Most studies of the effect of fescue toxicosis on thermoregulation have been only a few hours or days, with few controlled long-term studies that would represent a more realistic scenario. Such studies are more complex than short-term ones because they must consider the time element and the possibility of adaptations to the test Tair and/or the toxins in question. Likewise, issues such as circadian rhythms and the indirect effect of reduced feed intake become critical. In general, there is a long-term reduction in feed intake of cattle grazing E+ tall fescue at Tair above 31°C (Hemken et al., 1981) and decreased ADG (Hoveland et al., 1983; Schmidt et al., 1982). The accompanying hyperthermia is due to a reduction in heat loss as a result of increased peripheral vasoconstriction (Osborn et al., 1992; Rhodes et al., 1991).
Both short- and long-term shifts in thermal status have been reported in animals administered E+ tall fescue under controlled environmental conditions. Al-Haidary et al. (2001) fed cattle a diet with E+ tall fescue seed (5 mg ergovaline/kg BW/d) for several days at 31°C. The primary effect on thermoregulatory ability (i.e., hyperthermia, increased respiration rate) was during the night, when there was a steady accumulation of metabolic heat following digestion of the daily meals, without the typical increase in the thermal gradient for heat dissipation (i.e., Tair was constant). As noted for rats, there was no change in metabolic rate or skin and respiratory vaporization rates. Skin temperature did not increase with core temperature, suggesting that there was little increase in peripheral heat loss under these conditions (Osborn et al., 1992; Rhodes et al., 1991; Solomons et al., 1989). Rhodes et al. (1991), using radiolabeled microspheres to measure vascular flow rates, found that flow rate to the skin covering the ribs was reduced in steers fed a diet containing E+ fescue seed (0.52 mg/kg ergovaline). Gadberry et al. (2003) noted that lambs fed a 10% E+ fescue seed diet (640 mg/kg) for 14 d during heat stress had reduced feed intake and ADG as well as evidence of reduced peripheral heat loss. No increase in the level of hyperthermia was noted to support a vasomotor response preceding the body temperature response. Aldrich et al. (1993a,b) fed steers an E+ tall fescue diet (285 mg/kg ergovaline) for 20 d at Tair = 32°C and noted hyperthermia with no effect on metabolic heat production or respiratory vaporization. However, skin vaporization was reduced by 50%; this observation was used to explain the hyperthermia. A rodent model for fescue toxicosis has been used to determine the long-term response of rats to fescue toxicosis (Spiers et al., 2005). Adult male rats, implanted intraperitoneally with temperature transmitters to monitor core temperature and general activity, were fed an E+ or an E- seed diet. Hypothermia was noted at thermoneutrality, with hyperthermia during heat stress, supporting observations in long-term studies in cattle. Activity level was lower in rats fed the E+ diet than in control rats during all periods. This response has not been measured in cattle or other species because similar transmitting sensors are unavailable for large animals.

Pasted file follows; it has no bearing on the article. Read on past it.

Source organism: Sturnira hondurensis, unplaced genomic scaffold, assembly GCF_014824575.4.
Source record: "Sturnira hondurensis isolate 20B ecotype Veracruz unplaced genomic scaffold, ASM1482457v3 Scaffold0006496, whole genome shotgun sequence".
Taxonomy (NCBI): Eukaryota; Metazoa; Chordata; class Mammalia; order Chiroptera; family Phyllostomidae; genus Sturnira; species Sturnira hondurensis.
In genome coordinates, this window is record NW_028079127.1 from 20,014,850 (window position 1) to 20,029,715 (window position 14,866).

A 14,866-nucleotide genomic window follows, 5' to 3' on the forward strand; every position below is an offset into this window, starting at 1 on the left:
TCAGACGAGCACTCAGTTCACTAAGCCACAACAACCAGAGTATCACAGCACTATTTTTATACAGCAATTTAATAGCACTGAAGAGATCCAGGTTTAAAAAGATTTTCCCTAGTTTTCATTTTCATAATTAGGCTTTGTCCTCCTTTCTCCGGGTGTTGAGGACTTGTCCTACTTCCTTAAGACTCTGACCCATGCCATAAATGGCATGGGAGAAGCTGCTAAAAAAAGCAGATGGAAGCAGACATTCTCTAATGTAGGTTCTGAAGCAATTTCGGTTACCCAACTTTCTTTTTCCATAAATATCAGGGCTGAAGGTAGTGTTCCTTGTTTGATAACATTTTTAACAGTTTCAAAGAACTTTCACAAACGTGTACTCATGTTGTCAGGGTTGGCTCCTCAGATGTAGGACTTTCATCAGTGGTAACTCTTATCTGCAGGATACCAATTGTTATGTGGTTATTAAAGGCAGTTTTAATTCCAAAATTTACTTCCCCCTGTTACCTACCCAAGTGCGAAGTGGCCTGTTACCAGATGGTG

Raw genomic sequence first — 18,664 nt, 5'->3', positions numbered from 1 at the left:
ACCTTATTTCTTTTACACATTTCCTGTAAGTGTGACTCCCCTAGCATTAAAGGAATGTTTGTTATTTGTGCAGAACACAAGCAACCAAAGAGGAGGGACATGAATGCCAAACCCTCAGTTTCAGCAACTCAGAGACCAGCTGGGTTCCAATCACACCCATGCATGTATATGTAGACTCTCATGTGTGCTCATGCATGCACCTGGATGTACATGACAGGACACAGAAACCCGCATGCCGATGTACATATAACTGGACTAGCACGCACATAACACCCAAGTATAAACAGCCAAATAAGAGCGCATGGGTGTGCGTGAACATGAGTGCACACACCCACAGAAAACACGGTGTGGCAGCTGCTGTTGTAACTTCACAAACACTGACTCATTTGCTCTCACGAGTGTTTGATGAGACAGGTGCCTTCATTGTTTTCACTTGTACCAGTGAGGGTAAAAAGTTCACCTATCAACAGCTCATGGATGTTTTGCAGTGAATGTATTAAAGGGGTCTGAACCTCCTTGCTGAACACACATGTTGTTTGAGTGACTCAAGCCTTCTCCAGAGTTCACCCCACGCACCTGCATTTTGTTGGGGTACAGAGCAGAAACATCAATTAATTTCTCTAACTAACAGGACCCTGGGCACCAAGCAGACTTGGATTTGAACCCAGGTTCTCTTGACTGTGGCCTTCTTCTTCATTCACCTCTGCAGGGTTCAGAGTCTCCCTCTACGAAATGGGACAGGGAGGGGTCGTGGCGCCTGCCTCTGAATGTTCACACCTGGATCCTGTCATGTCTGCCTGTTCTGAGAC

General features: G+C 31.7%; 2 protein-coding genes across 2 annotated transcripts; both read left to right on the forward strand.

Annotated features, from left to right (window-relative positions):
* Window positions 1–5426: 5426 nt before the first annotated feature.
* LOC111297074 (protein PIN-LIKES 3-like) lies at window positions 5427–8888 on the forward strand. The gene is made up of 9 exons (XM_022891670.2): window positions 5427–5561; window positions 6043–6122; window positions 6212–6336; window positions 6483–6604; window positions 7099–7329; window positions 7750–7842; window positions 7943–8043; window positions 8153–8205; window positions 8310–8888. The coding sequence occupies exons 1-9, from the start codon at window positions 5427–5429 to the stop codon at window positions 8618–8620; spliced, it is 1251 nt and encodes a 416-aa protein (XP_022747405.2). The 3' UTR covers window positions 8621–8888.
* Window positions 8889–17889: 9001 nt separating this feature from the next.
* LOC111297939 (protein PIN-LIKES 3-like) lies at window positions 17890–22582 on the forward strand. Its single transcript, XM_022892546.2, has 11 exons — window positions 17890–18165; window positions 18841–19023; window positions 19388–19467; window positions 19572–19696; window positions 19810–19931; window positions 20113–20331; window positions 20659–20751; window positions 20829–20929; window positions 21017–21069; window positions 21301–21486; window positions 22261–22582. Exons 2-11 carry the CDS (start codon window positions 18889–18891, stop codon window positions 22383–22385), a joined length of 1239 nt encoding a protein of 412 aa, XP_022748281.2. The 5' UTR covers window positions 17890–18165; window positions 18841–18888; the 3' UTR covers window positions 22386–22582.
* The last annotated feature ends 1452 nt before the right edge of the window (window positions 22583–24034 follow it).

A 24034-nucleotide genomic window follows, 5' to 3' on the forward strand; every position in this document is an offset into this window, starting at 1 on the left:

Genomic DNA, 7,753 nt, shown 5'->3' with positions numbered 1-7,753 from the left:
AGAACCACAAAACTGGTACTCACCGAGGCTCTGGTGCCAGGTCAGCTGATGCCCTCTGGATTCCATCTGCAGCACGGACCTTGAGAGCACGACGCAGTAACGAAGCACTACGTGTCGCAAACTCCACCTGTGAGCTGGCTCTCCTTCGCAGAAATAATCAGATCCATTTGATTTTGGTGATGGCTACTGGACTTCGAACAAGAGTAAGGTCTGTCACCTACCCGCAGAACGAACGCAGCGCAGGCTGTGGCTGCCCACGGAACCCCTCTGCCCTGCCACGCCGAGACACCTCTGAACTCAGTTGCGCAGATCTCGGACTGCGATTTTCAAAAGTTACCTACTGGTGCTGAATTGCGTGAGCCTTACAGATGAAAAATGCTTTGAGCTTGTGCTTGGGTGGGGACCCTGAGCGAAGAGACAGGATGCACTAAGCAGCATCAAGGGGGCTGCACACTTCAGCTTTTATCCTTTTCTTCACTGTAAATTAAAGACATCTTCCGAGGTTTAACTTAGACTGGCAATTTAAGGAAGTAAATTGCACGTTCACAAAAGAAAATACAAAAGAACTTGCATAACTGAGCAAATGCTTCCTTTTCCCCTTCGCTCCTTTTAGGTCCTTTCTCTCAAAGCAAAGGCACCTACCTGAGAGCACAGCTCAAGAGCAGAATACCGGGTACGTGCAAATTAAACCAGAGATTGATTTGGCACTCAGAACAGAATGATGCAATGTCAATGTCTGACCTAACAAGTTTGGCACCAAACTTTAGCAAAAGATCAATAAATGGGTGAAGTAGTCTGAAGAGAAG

Circadian shift in internal body temperature often has been overlooked in determining the change in thermal status associated with fescue toxicosis. The recent advent of thermal sensors now allows for this evaluation. In one study, beef calves were exposed to 31°C for 3 d and then fed a diet containing E+ tall fescue seed (5 mg ergovaline/kg BW/d) for 5 d while remaining at this Tair (Al-Haidary, 1995; Al-Haidary et al., 1995). The effects of this treatment were seen near midnight, with an increase in core temperature above control level. Likewise, there was an increase in respiration rate at this time. None of the other variables (i.e., skin temperature, skin or respiratory vaporization, metabolic rate) was affected. This would suggest that differences in heat production and water vaporization, at least during the daily peak in thermal status, are not responsible for noted shifts in body heat content associated with intake of E+ tall fescue. A more likely explanation would be the inability to increase peripheral blood flow to augment heat loss and dissipate the accumulated daily heat during the night.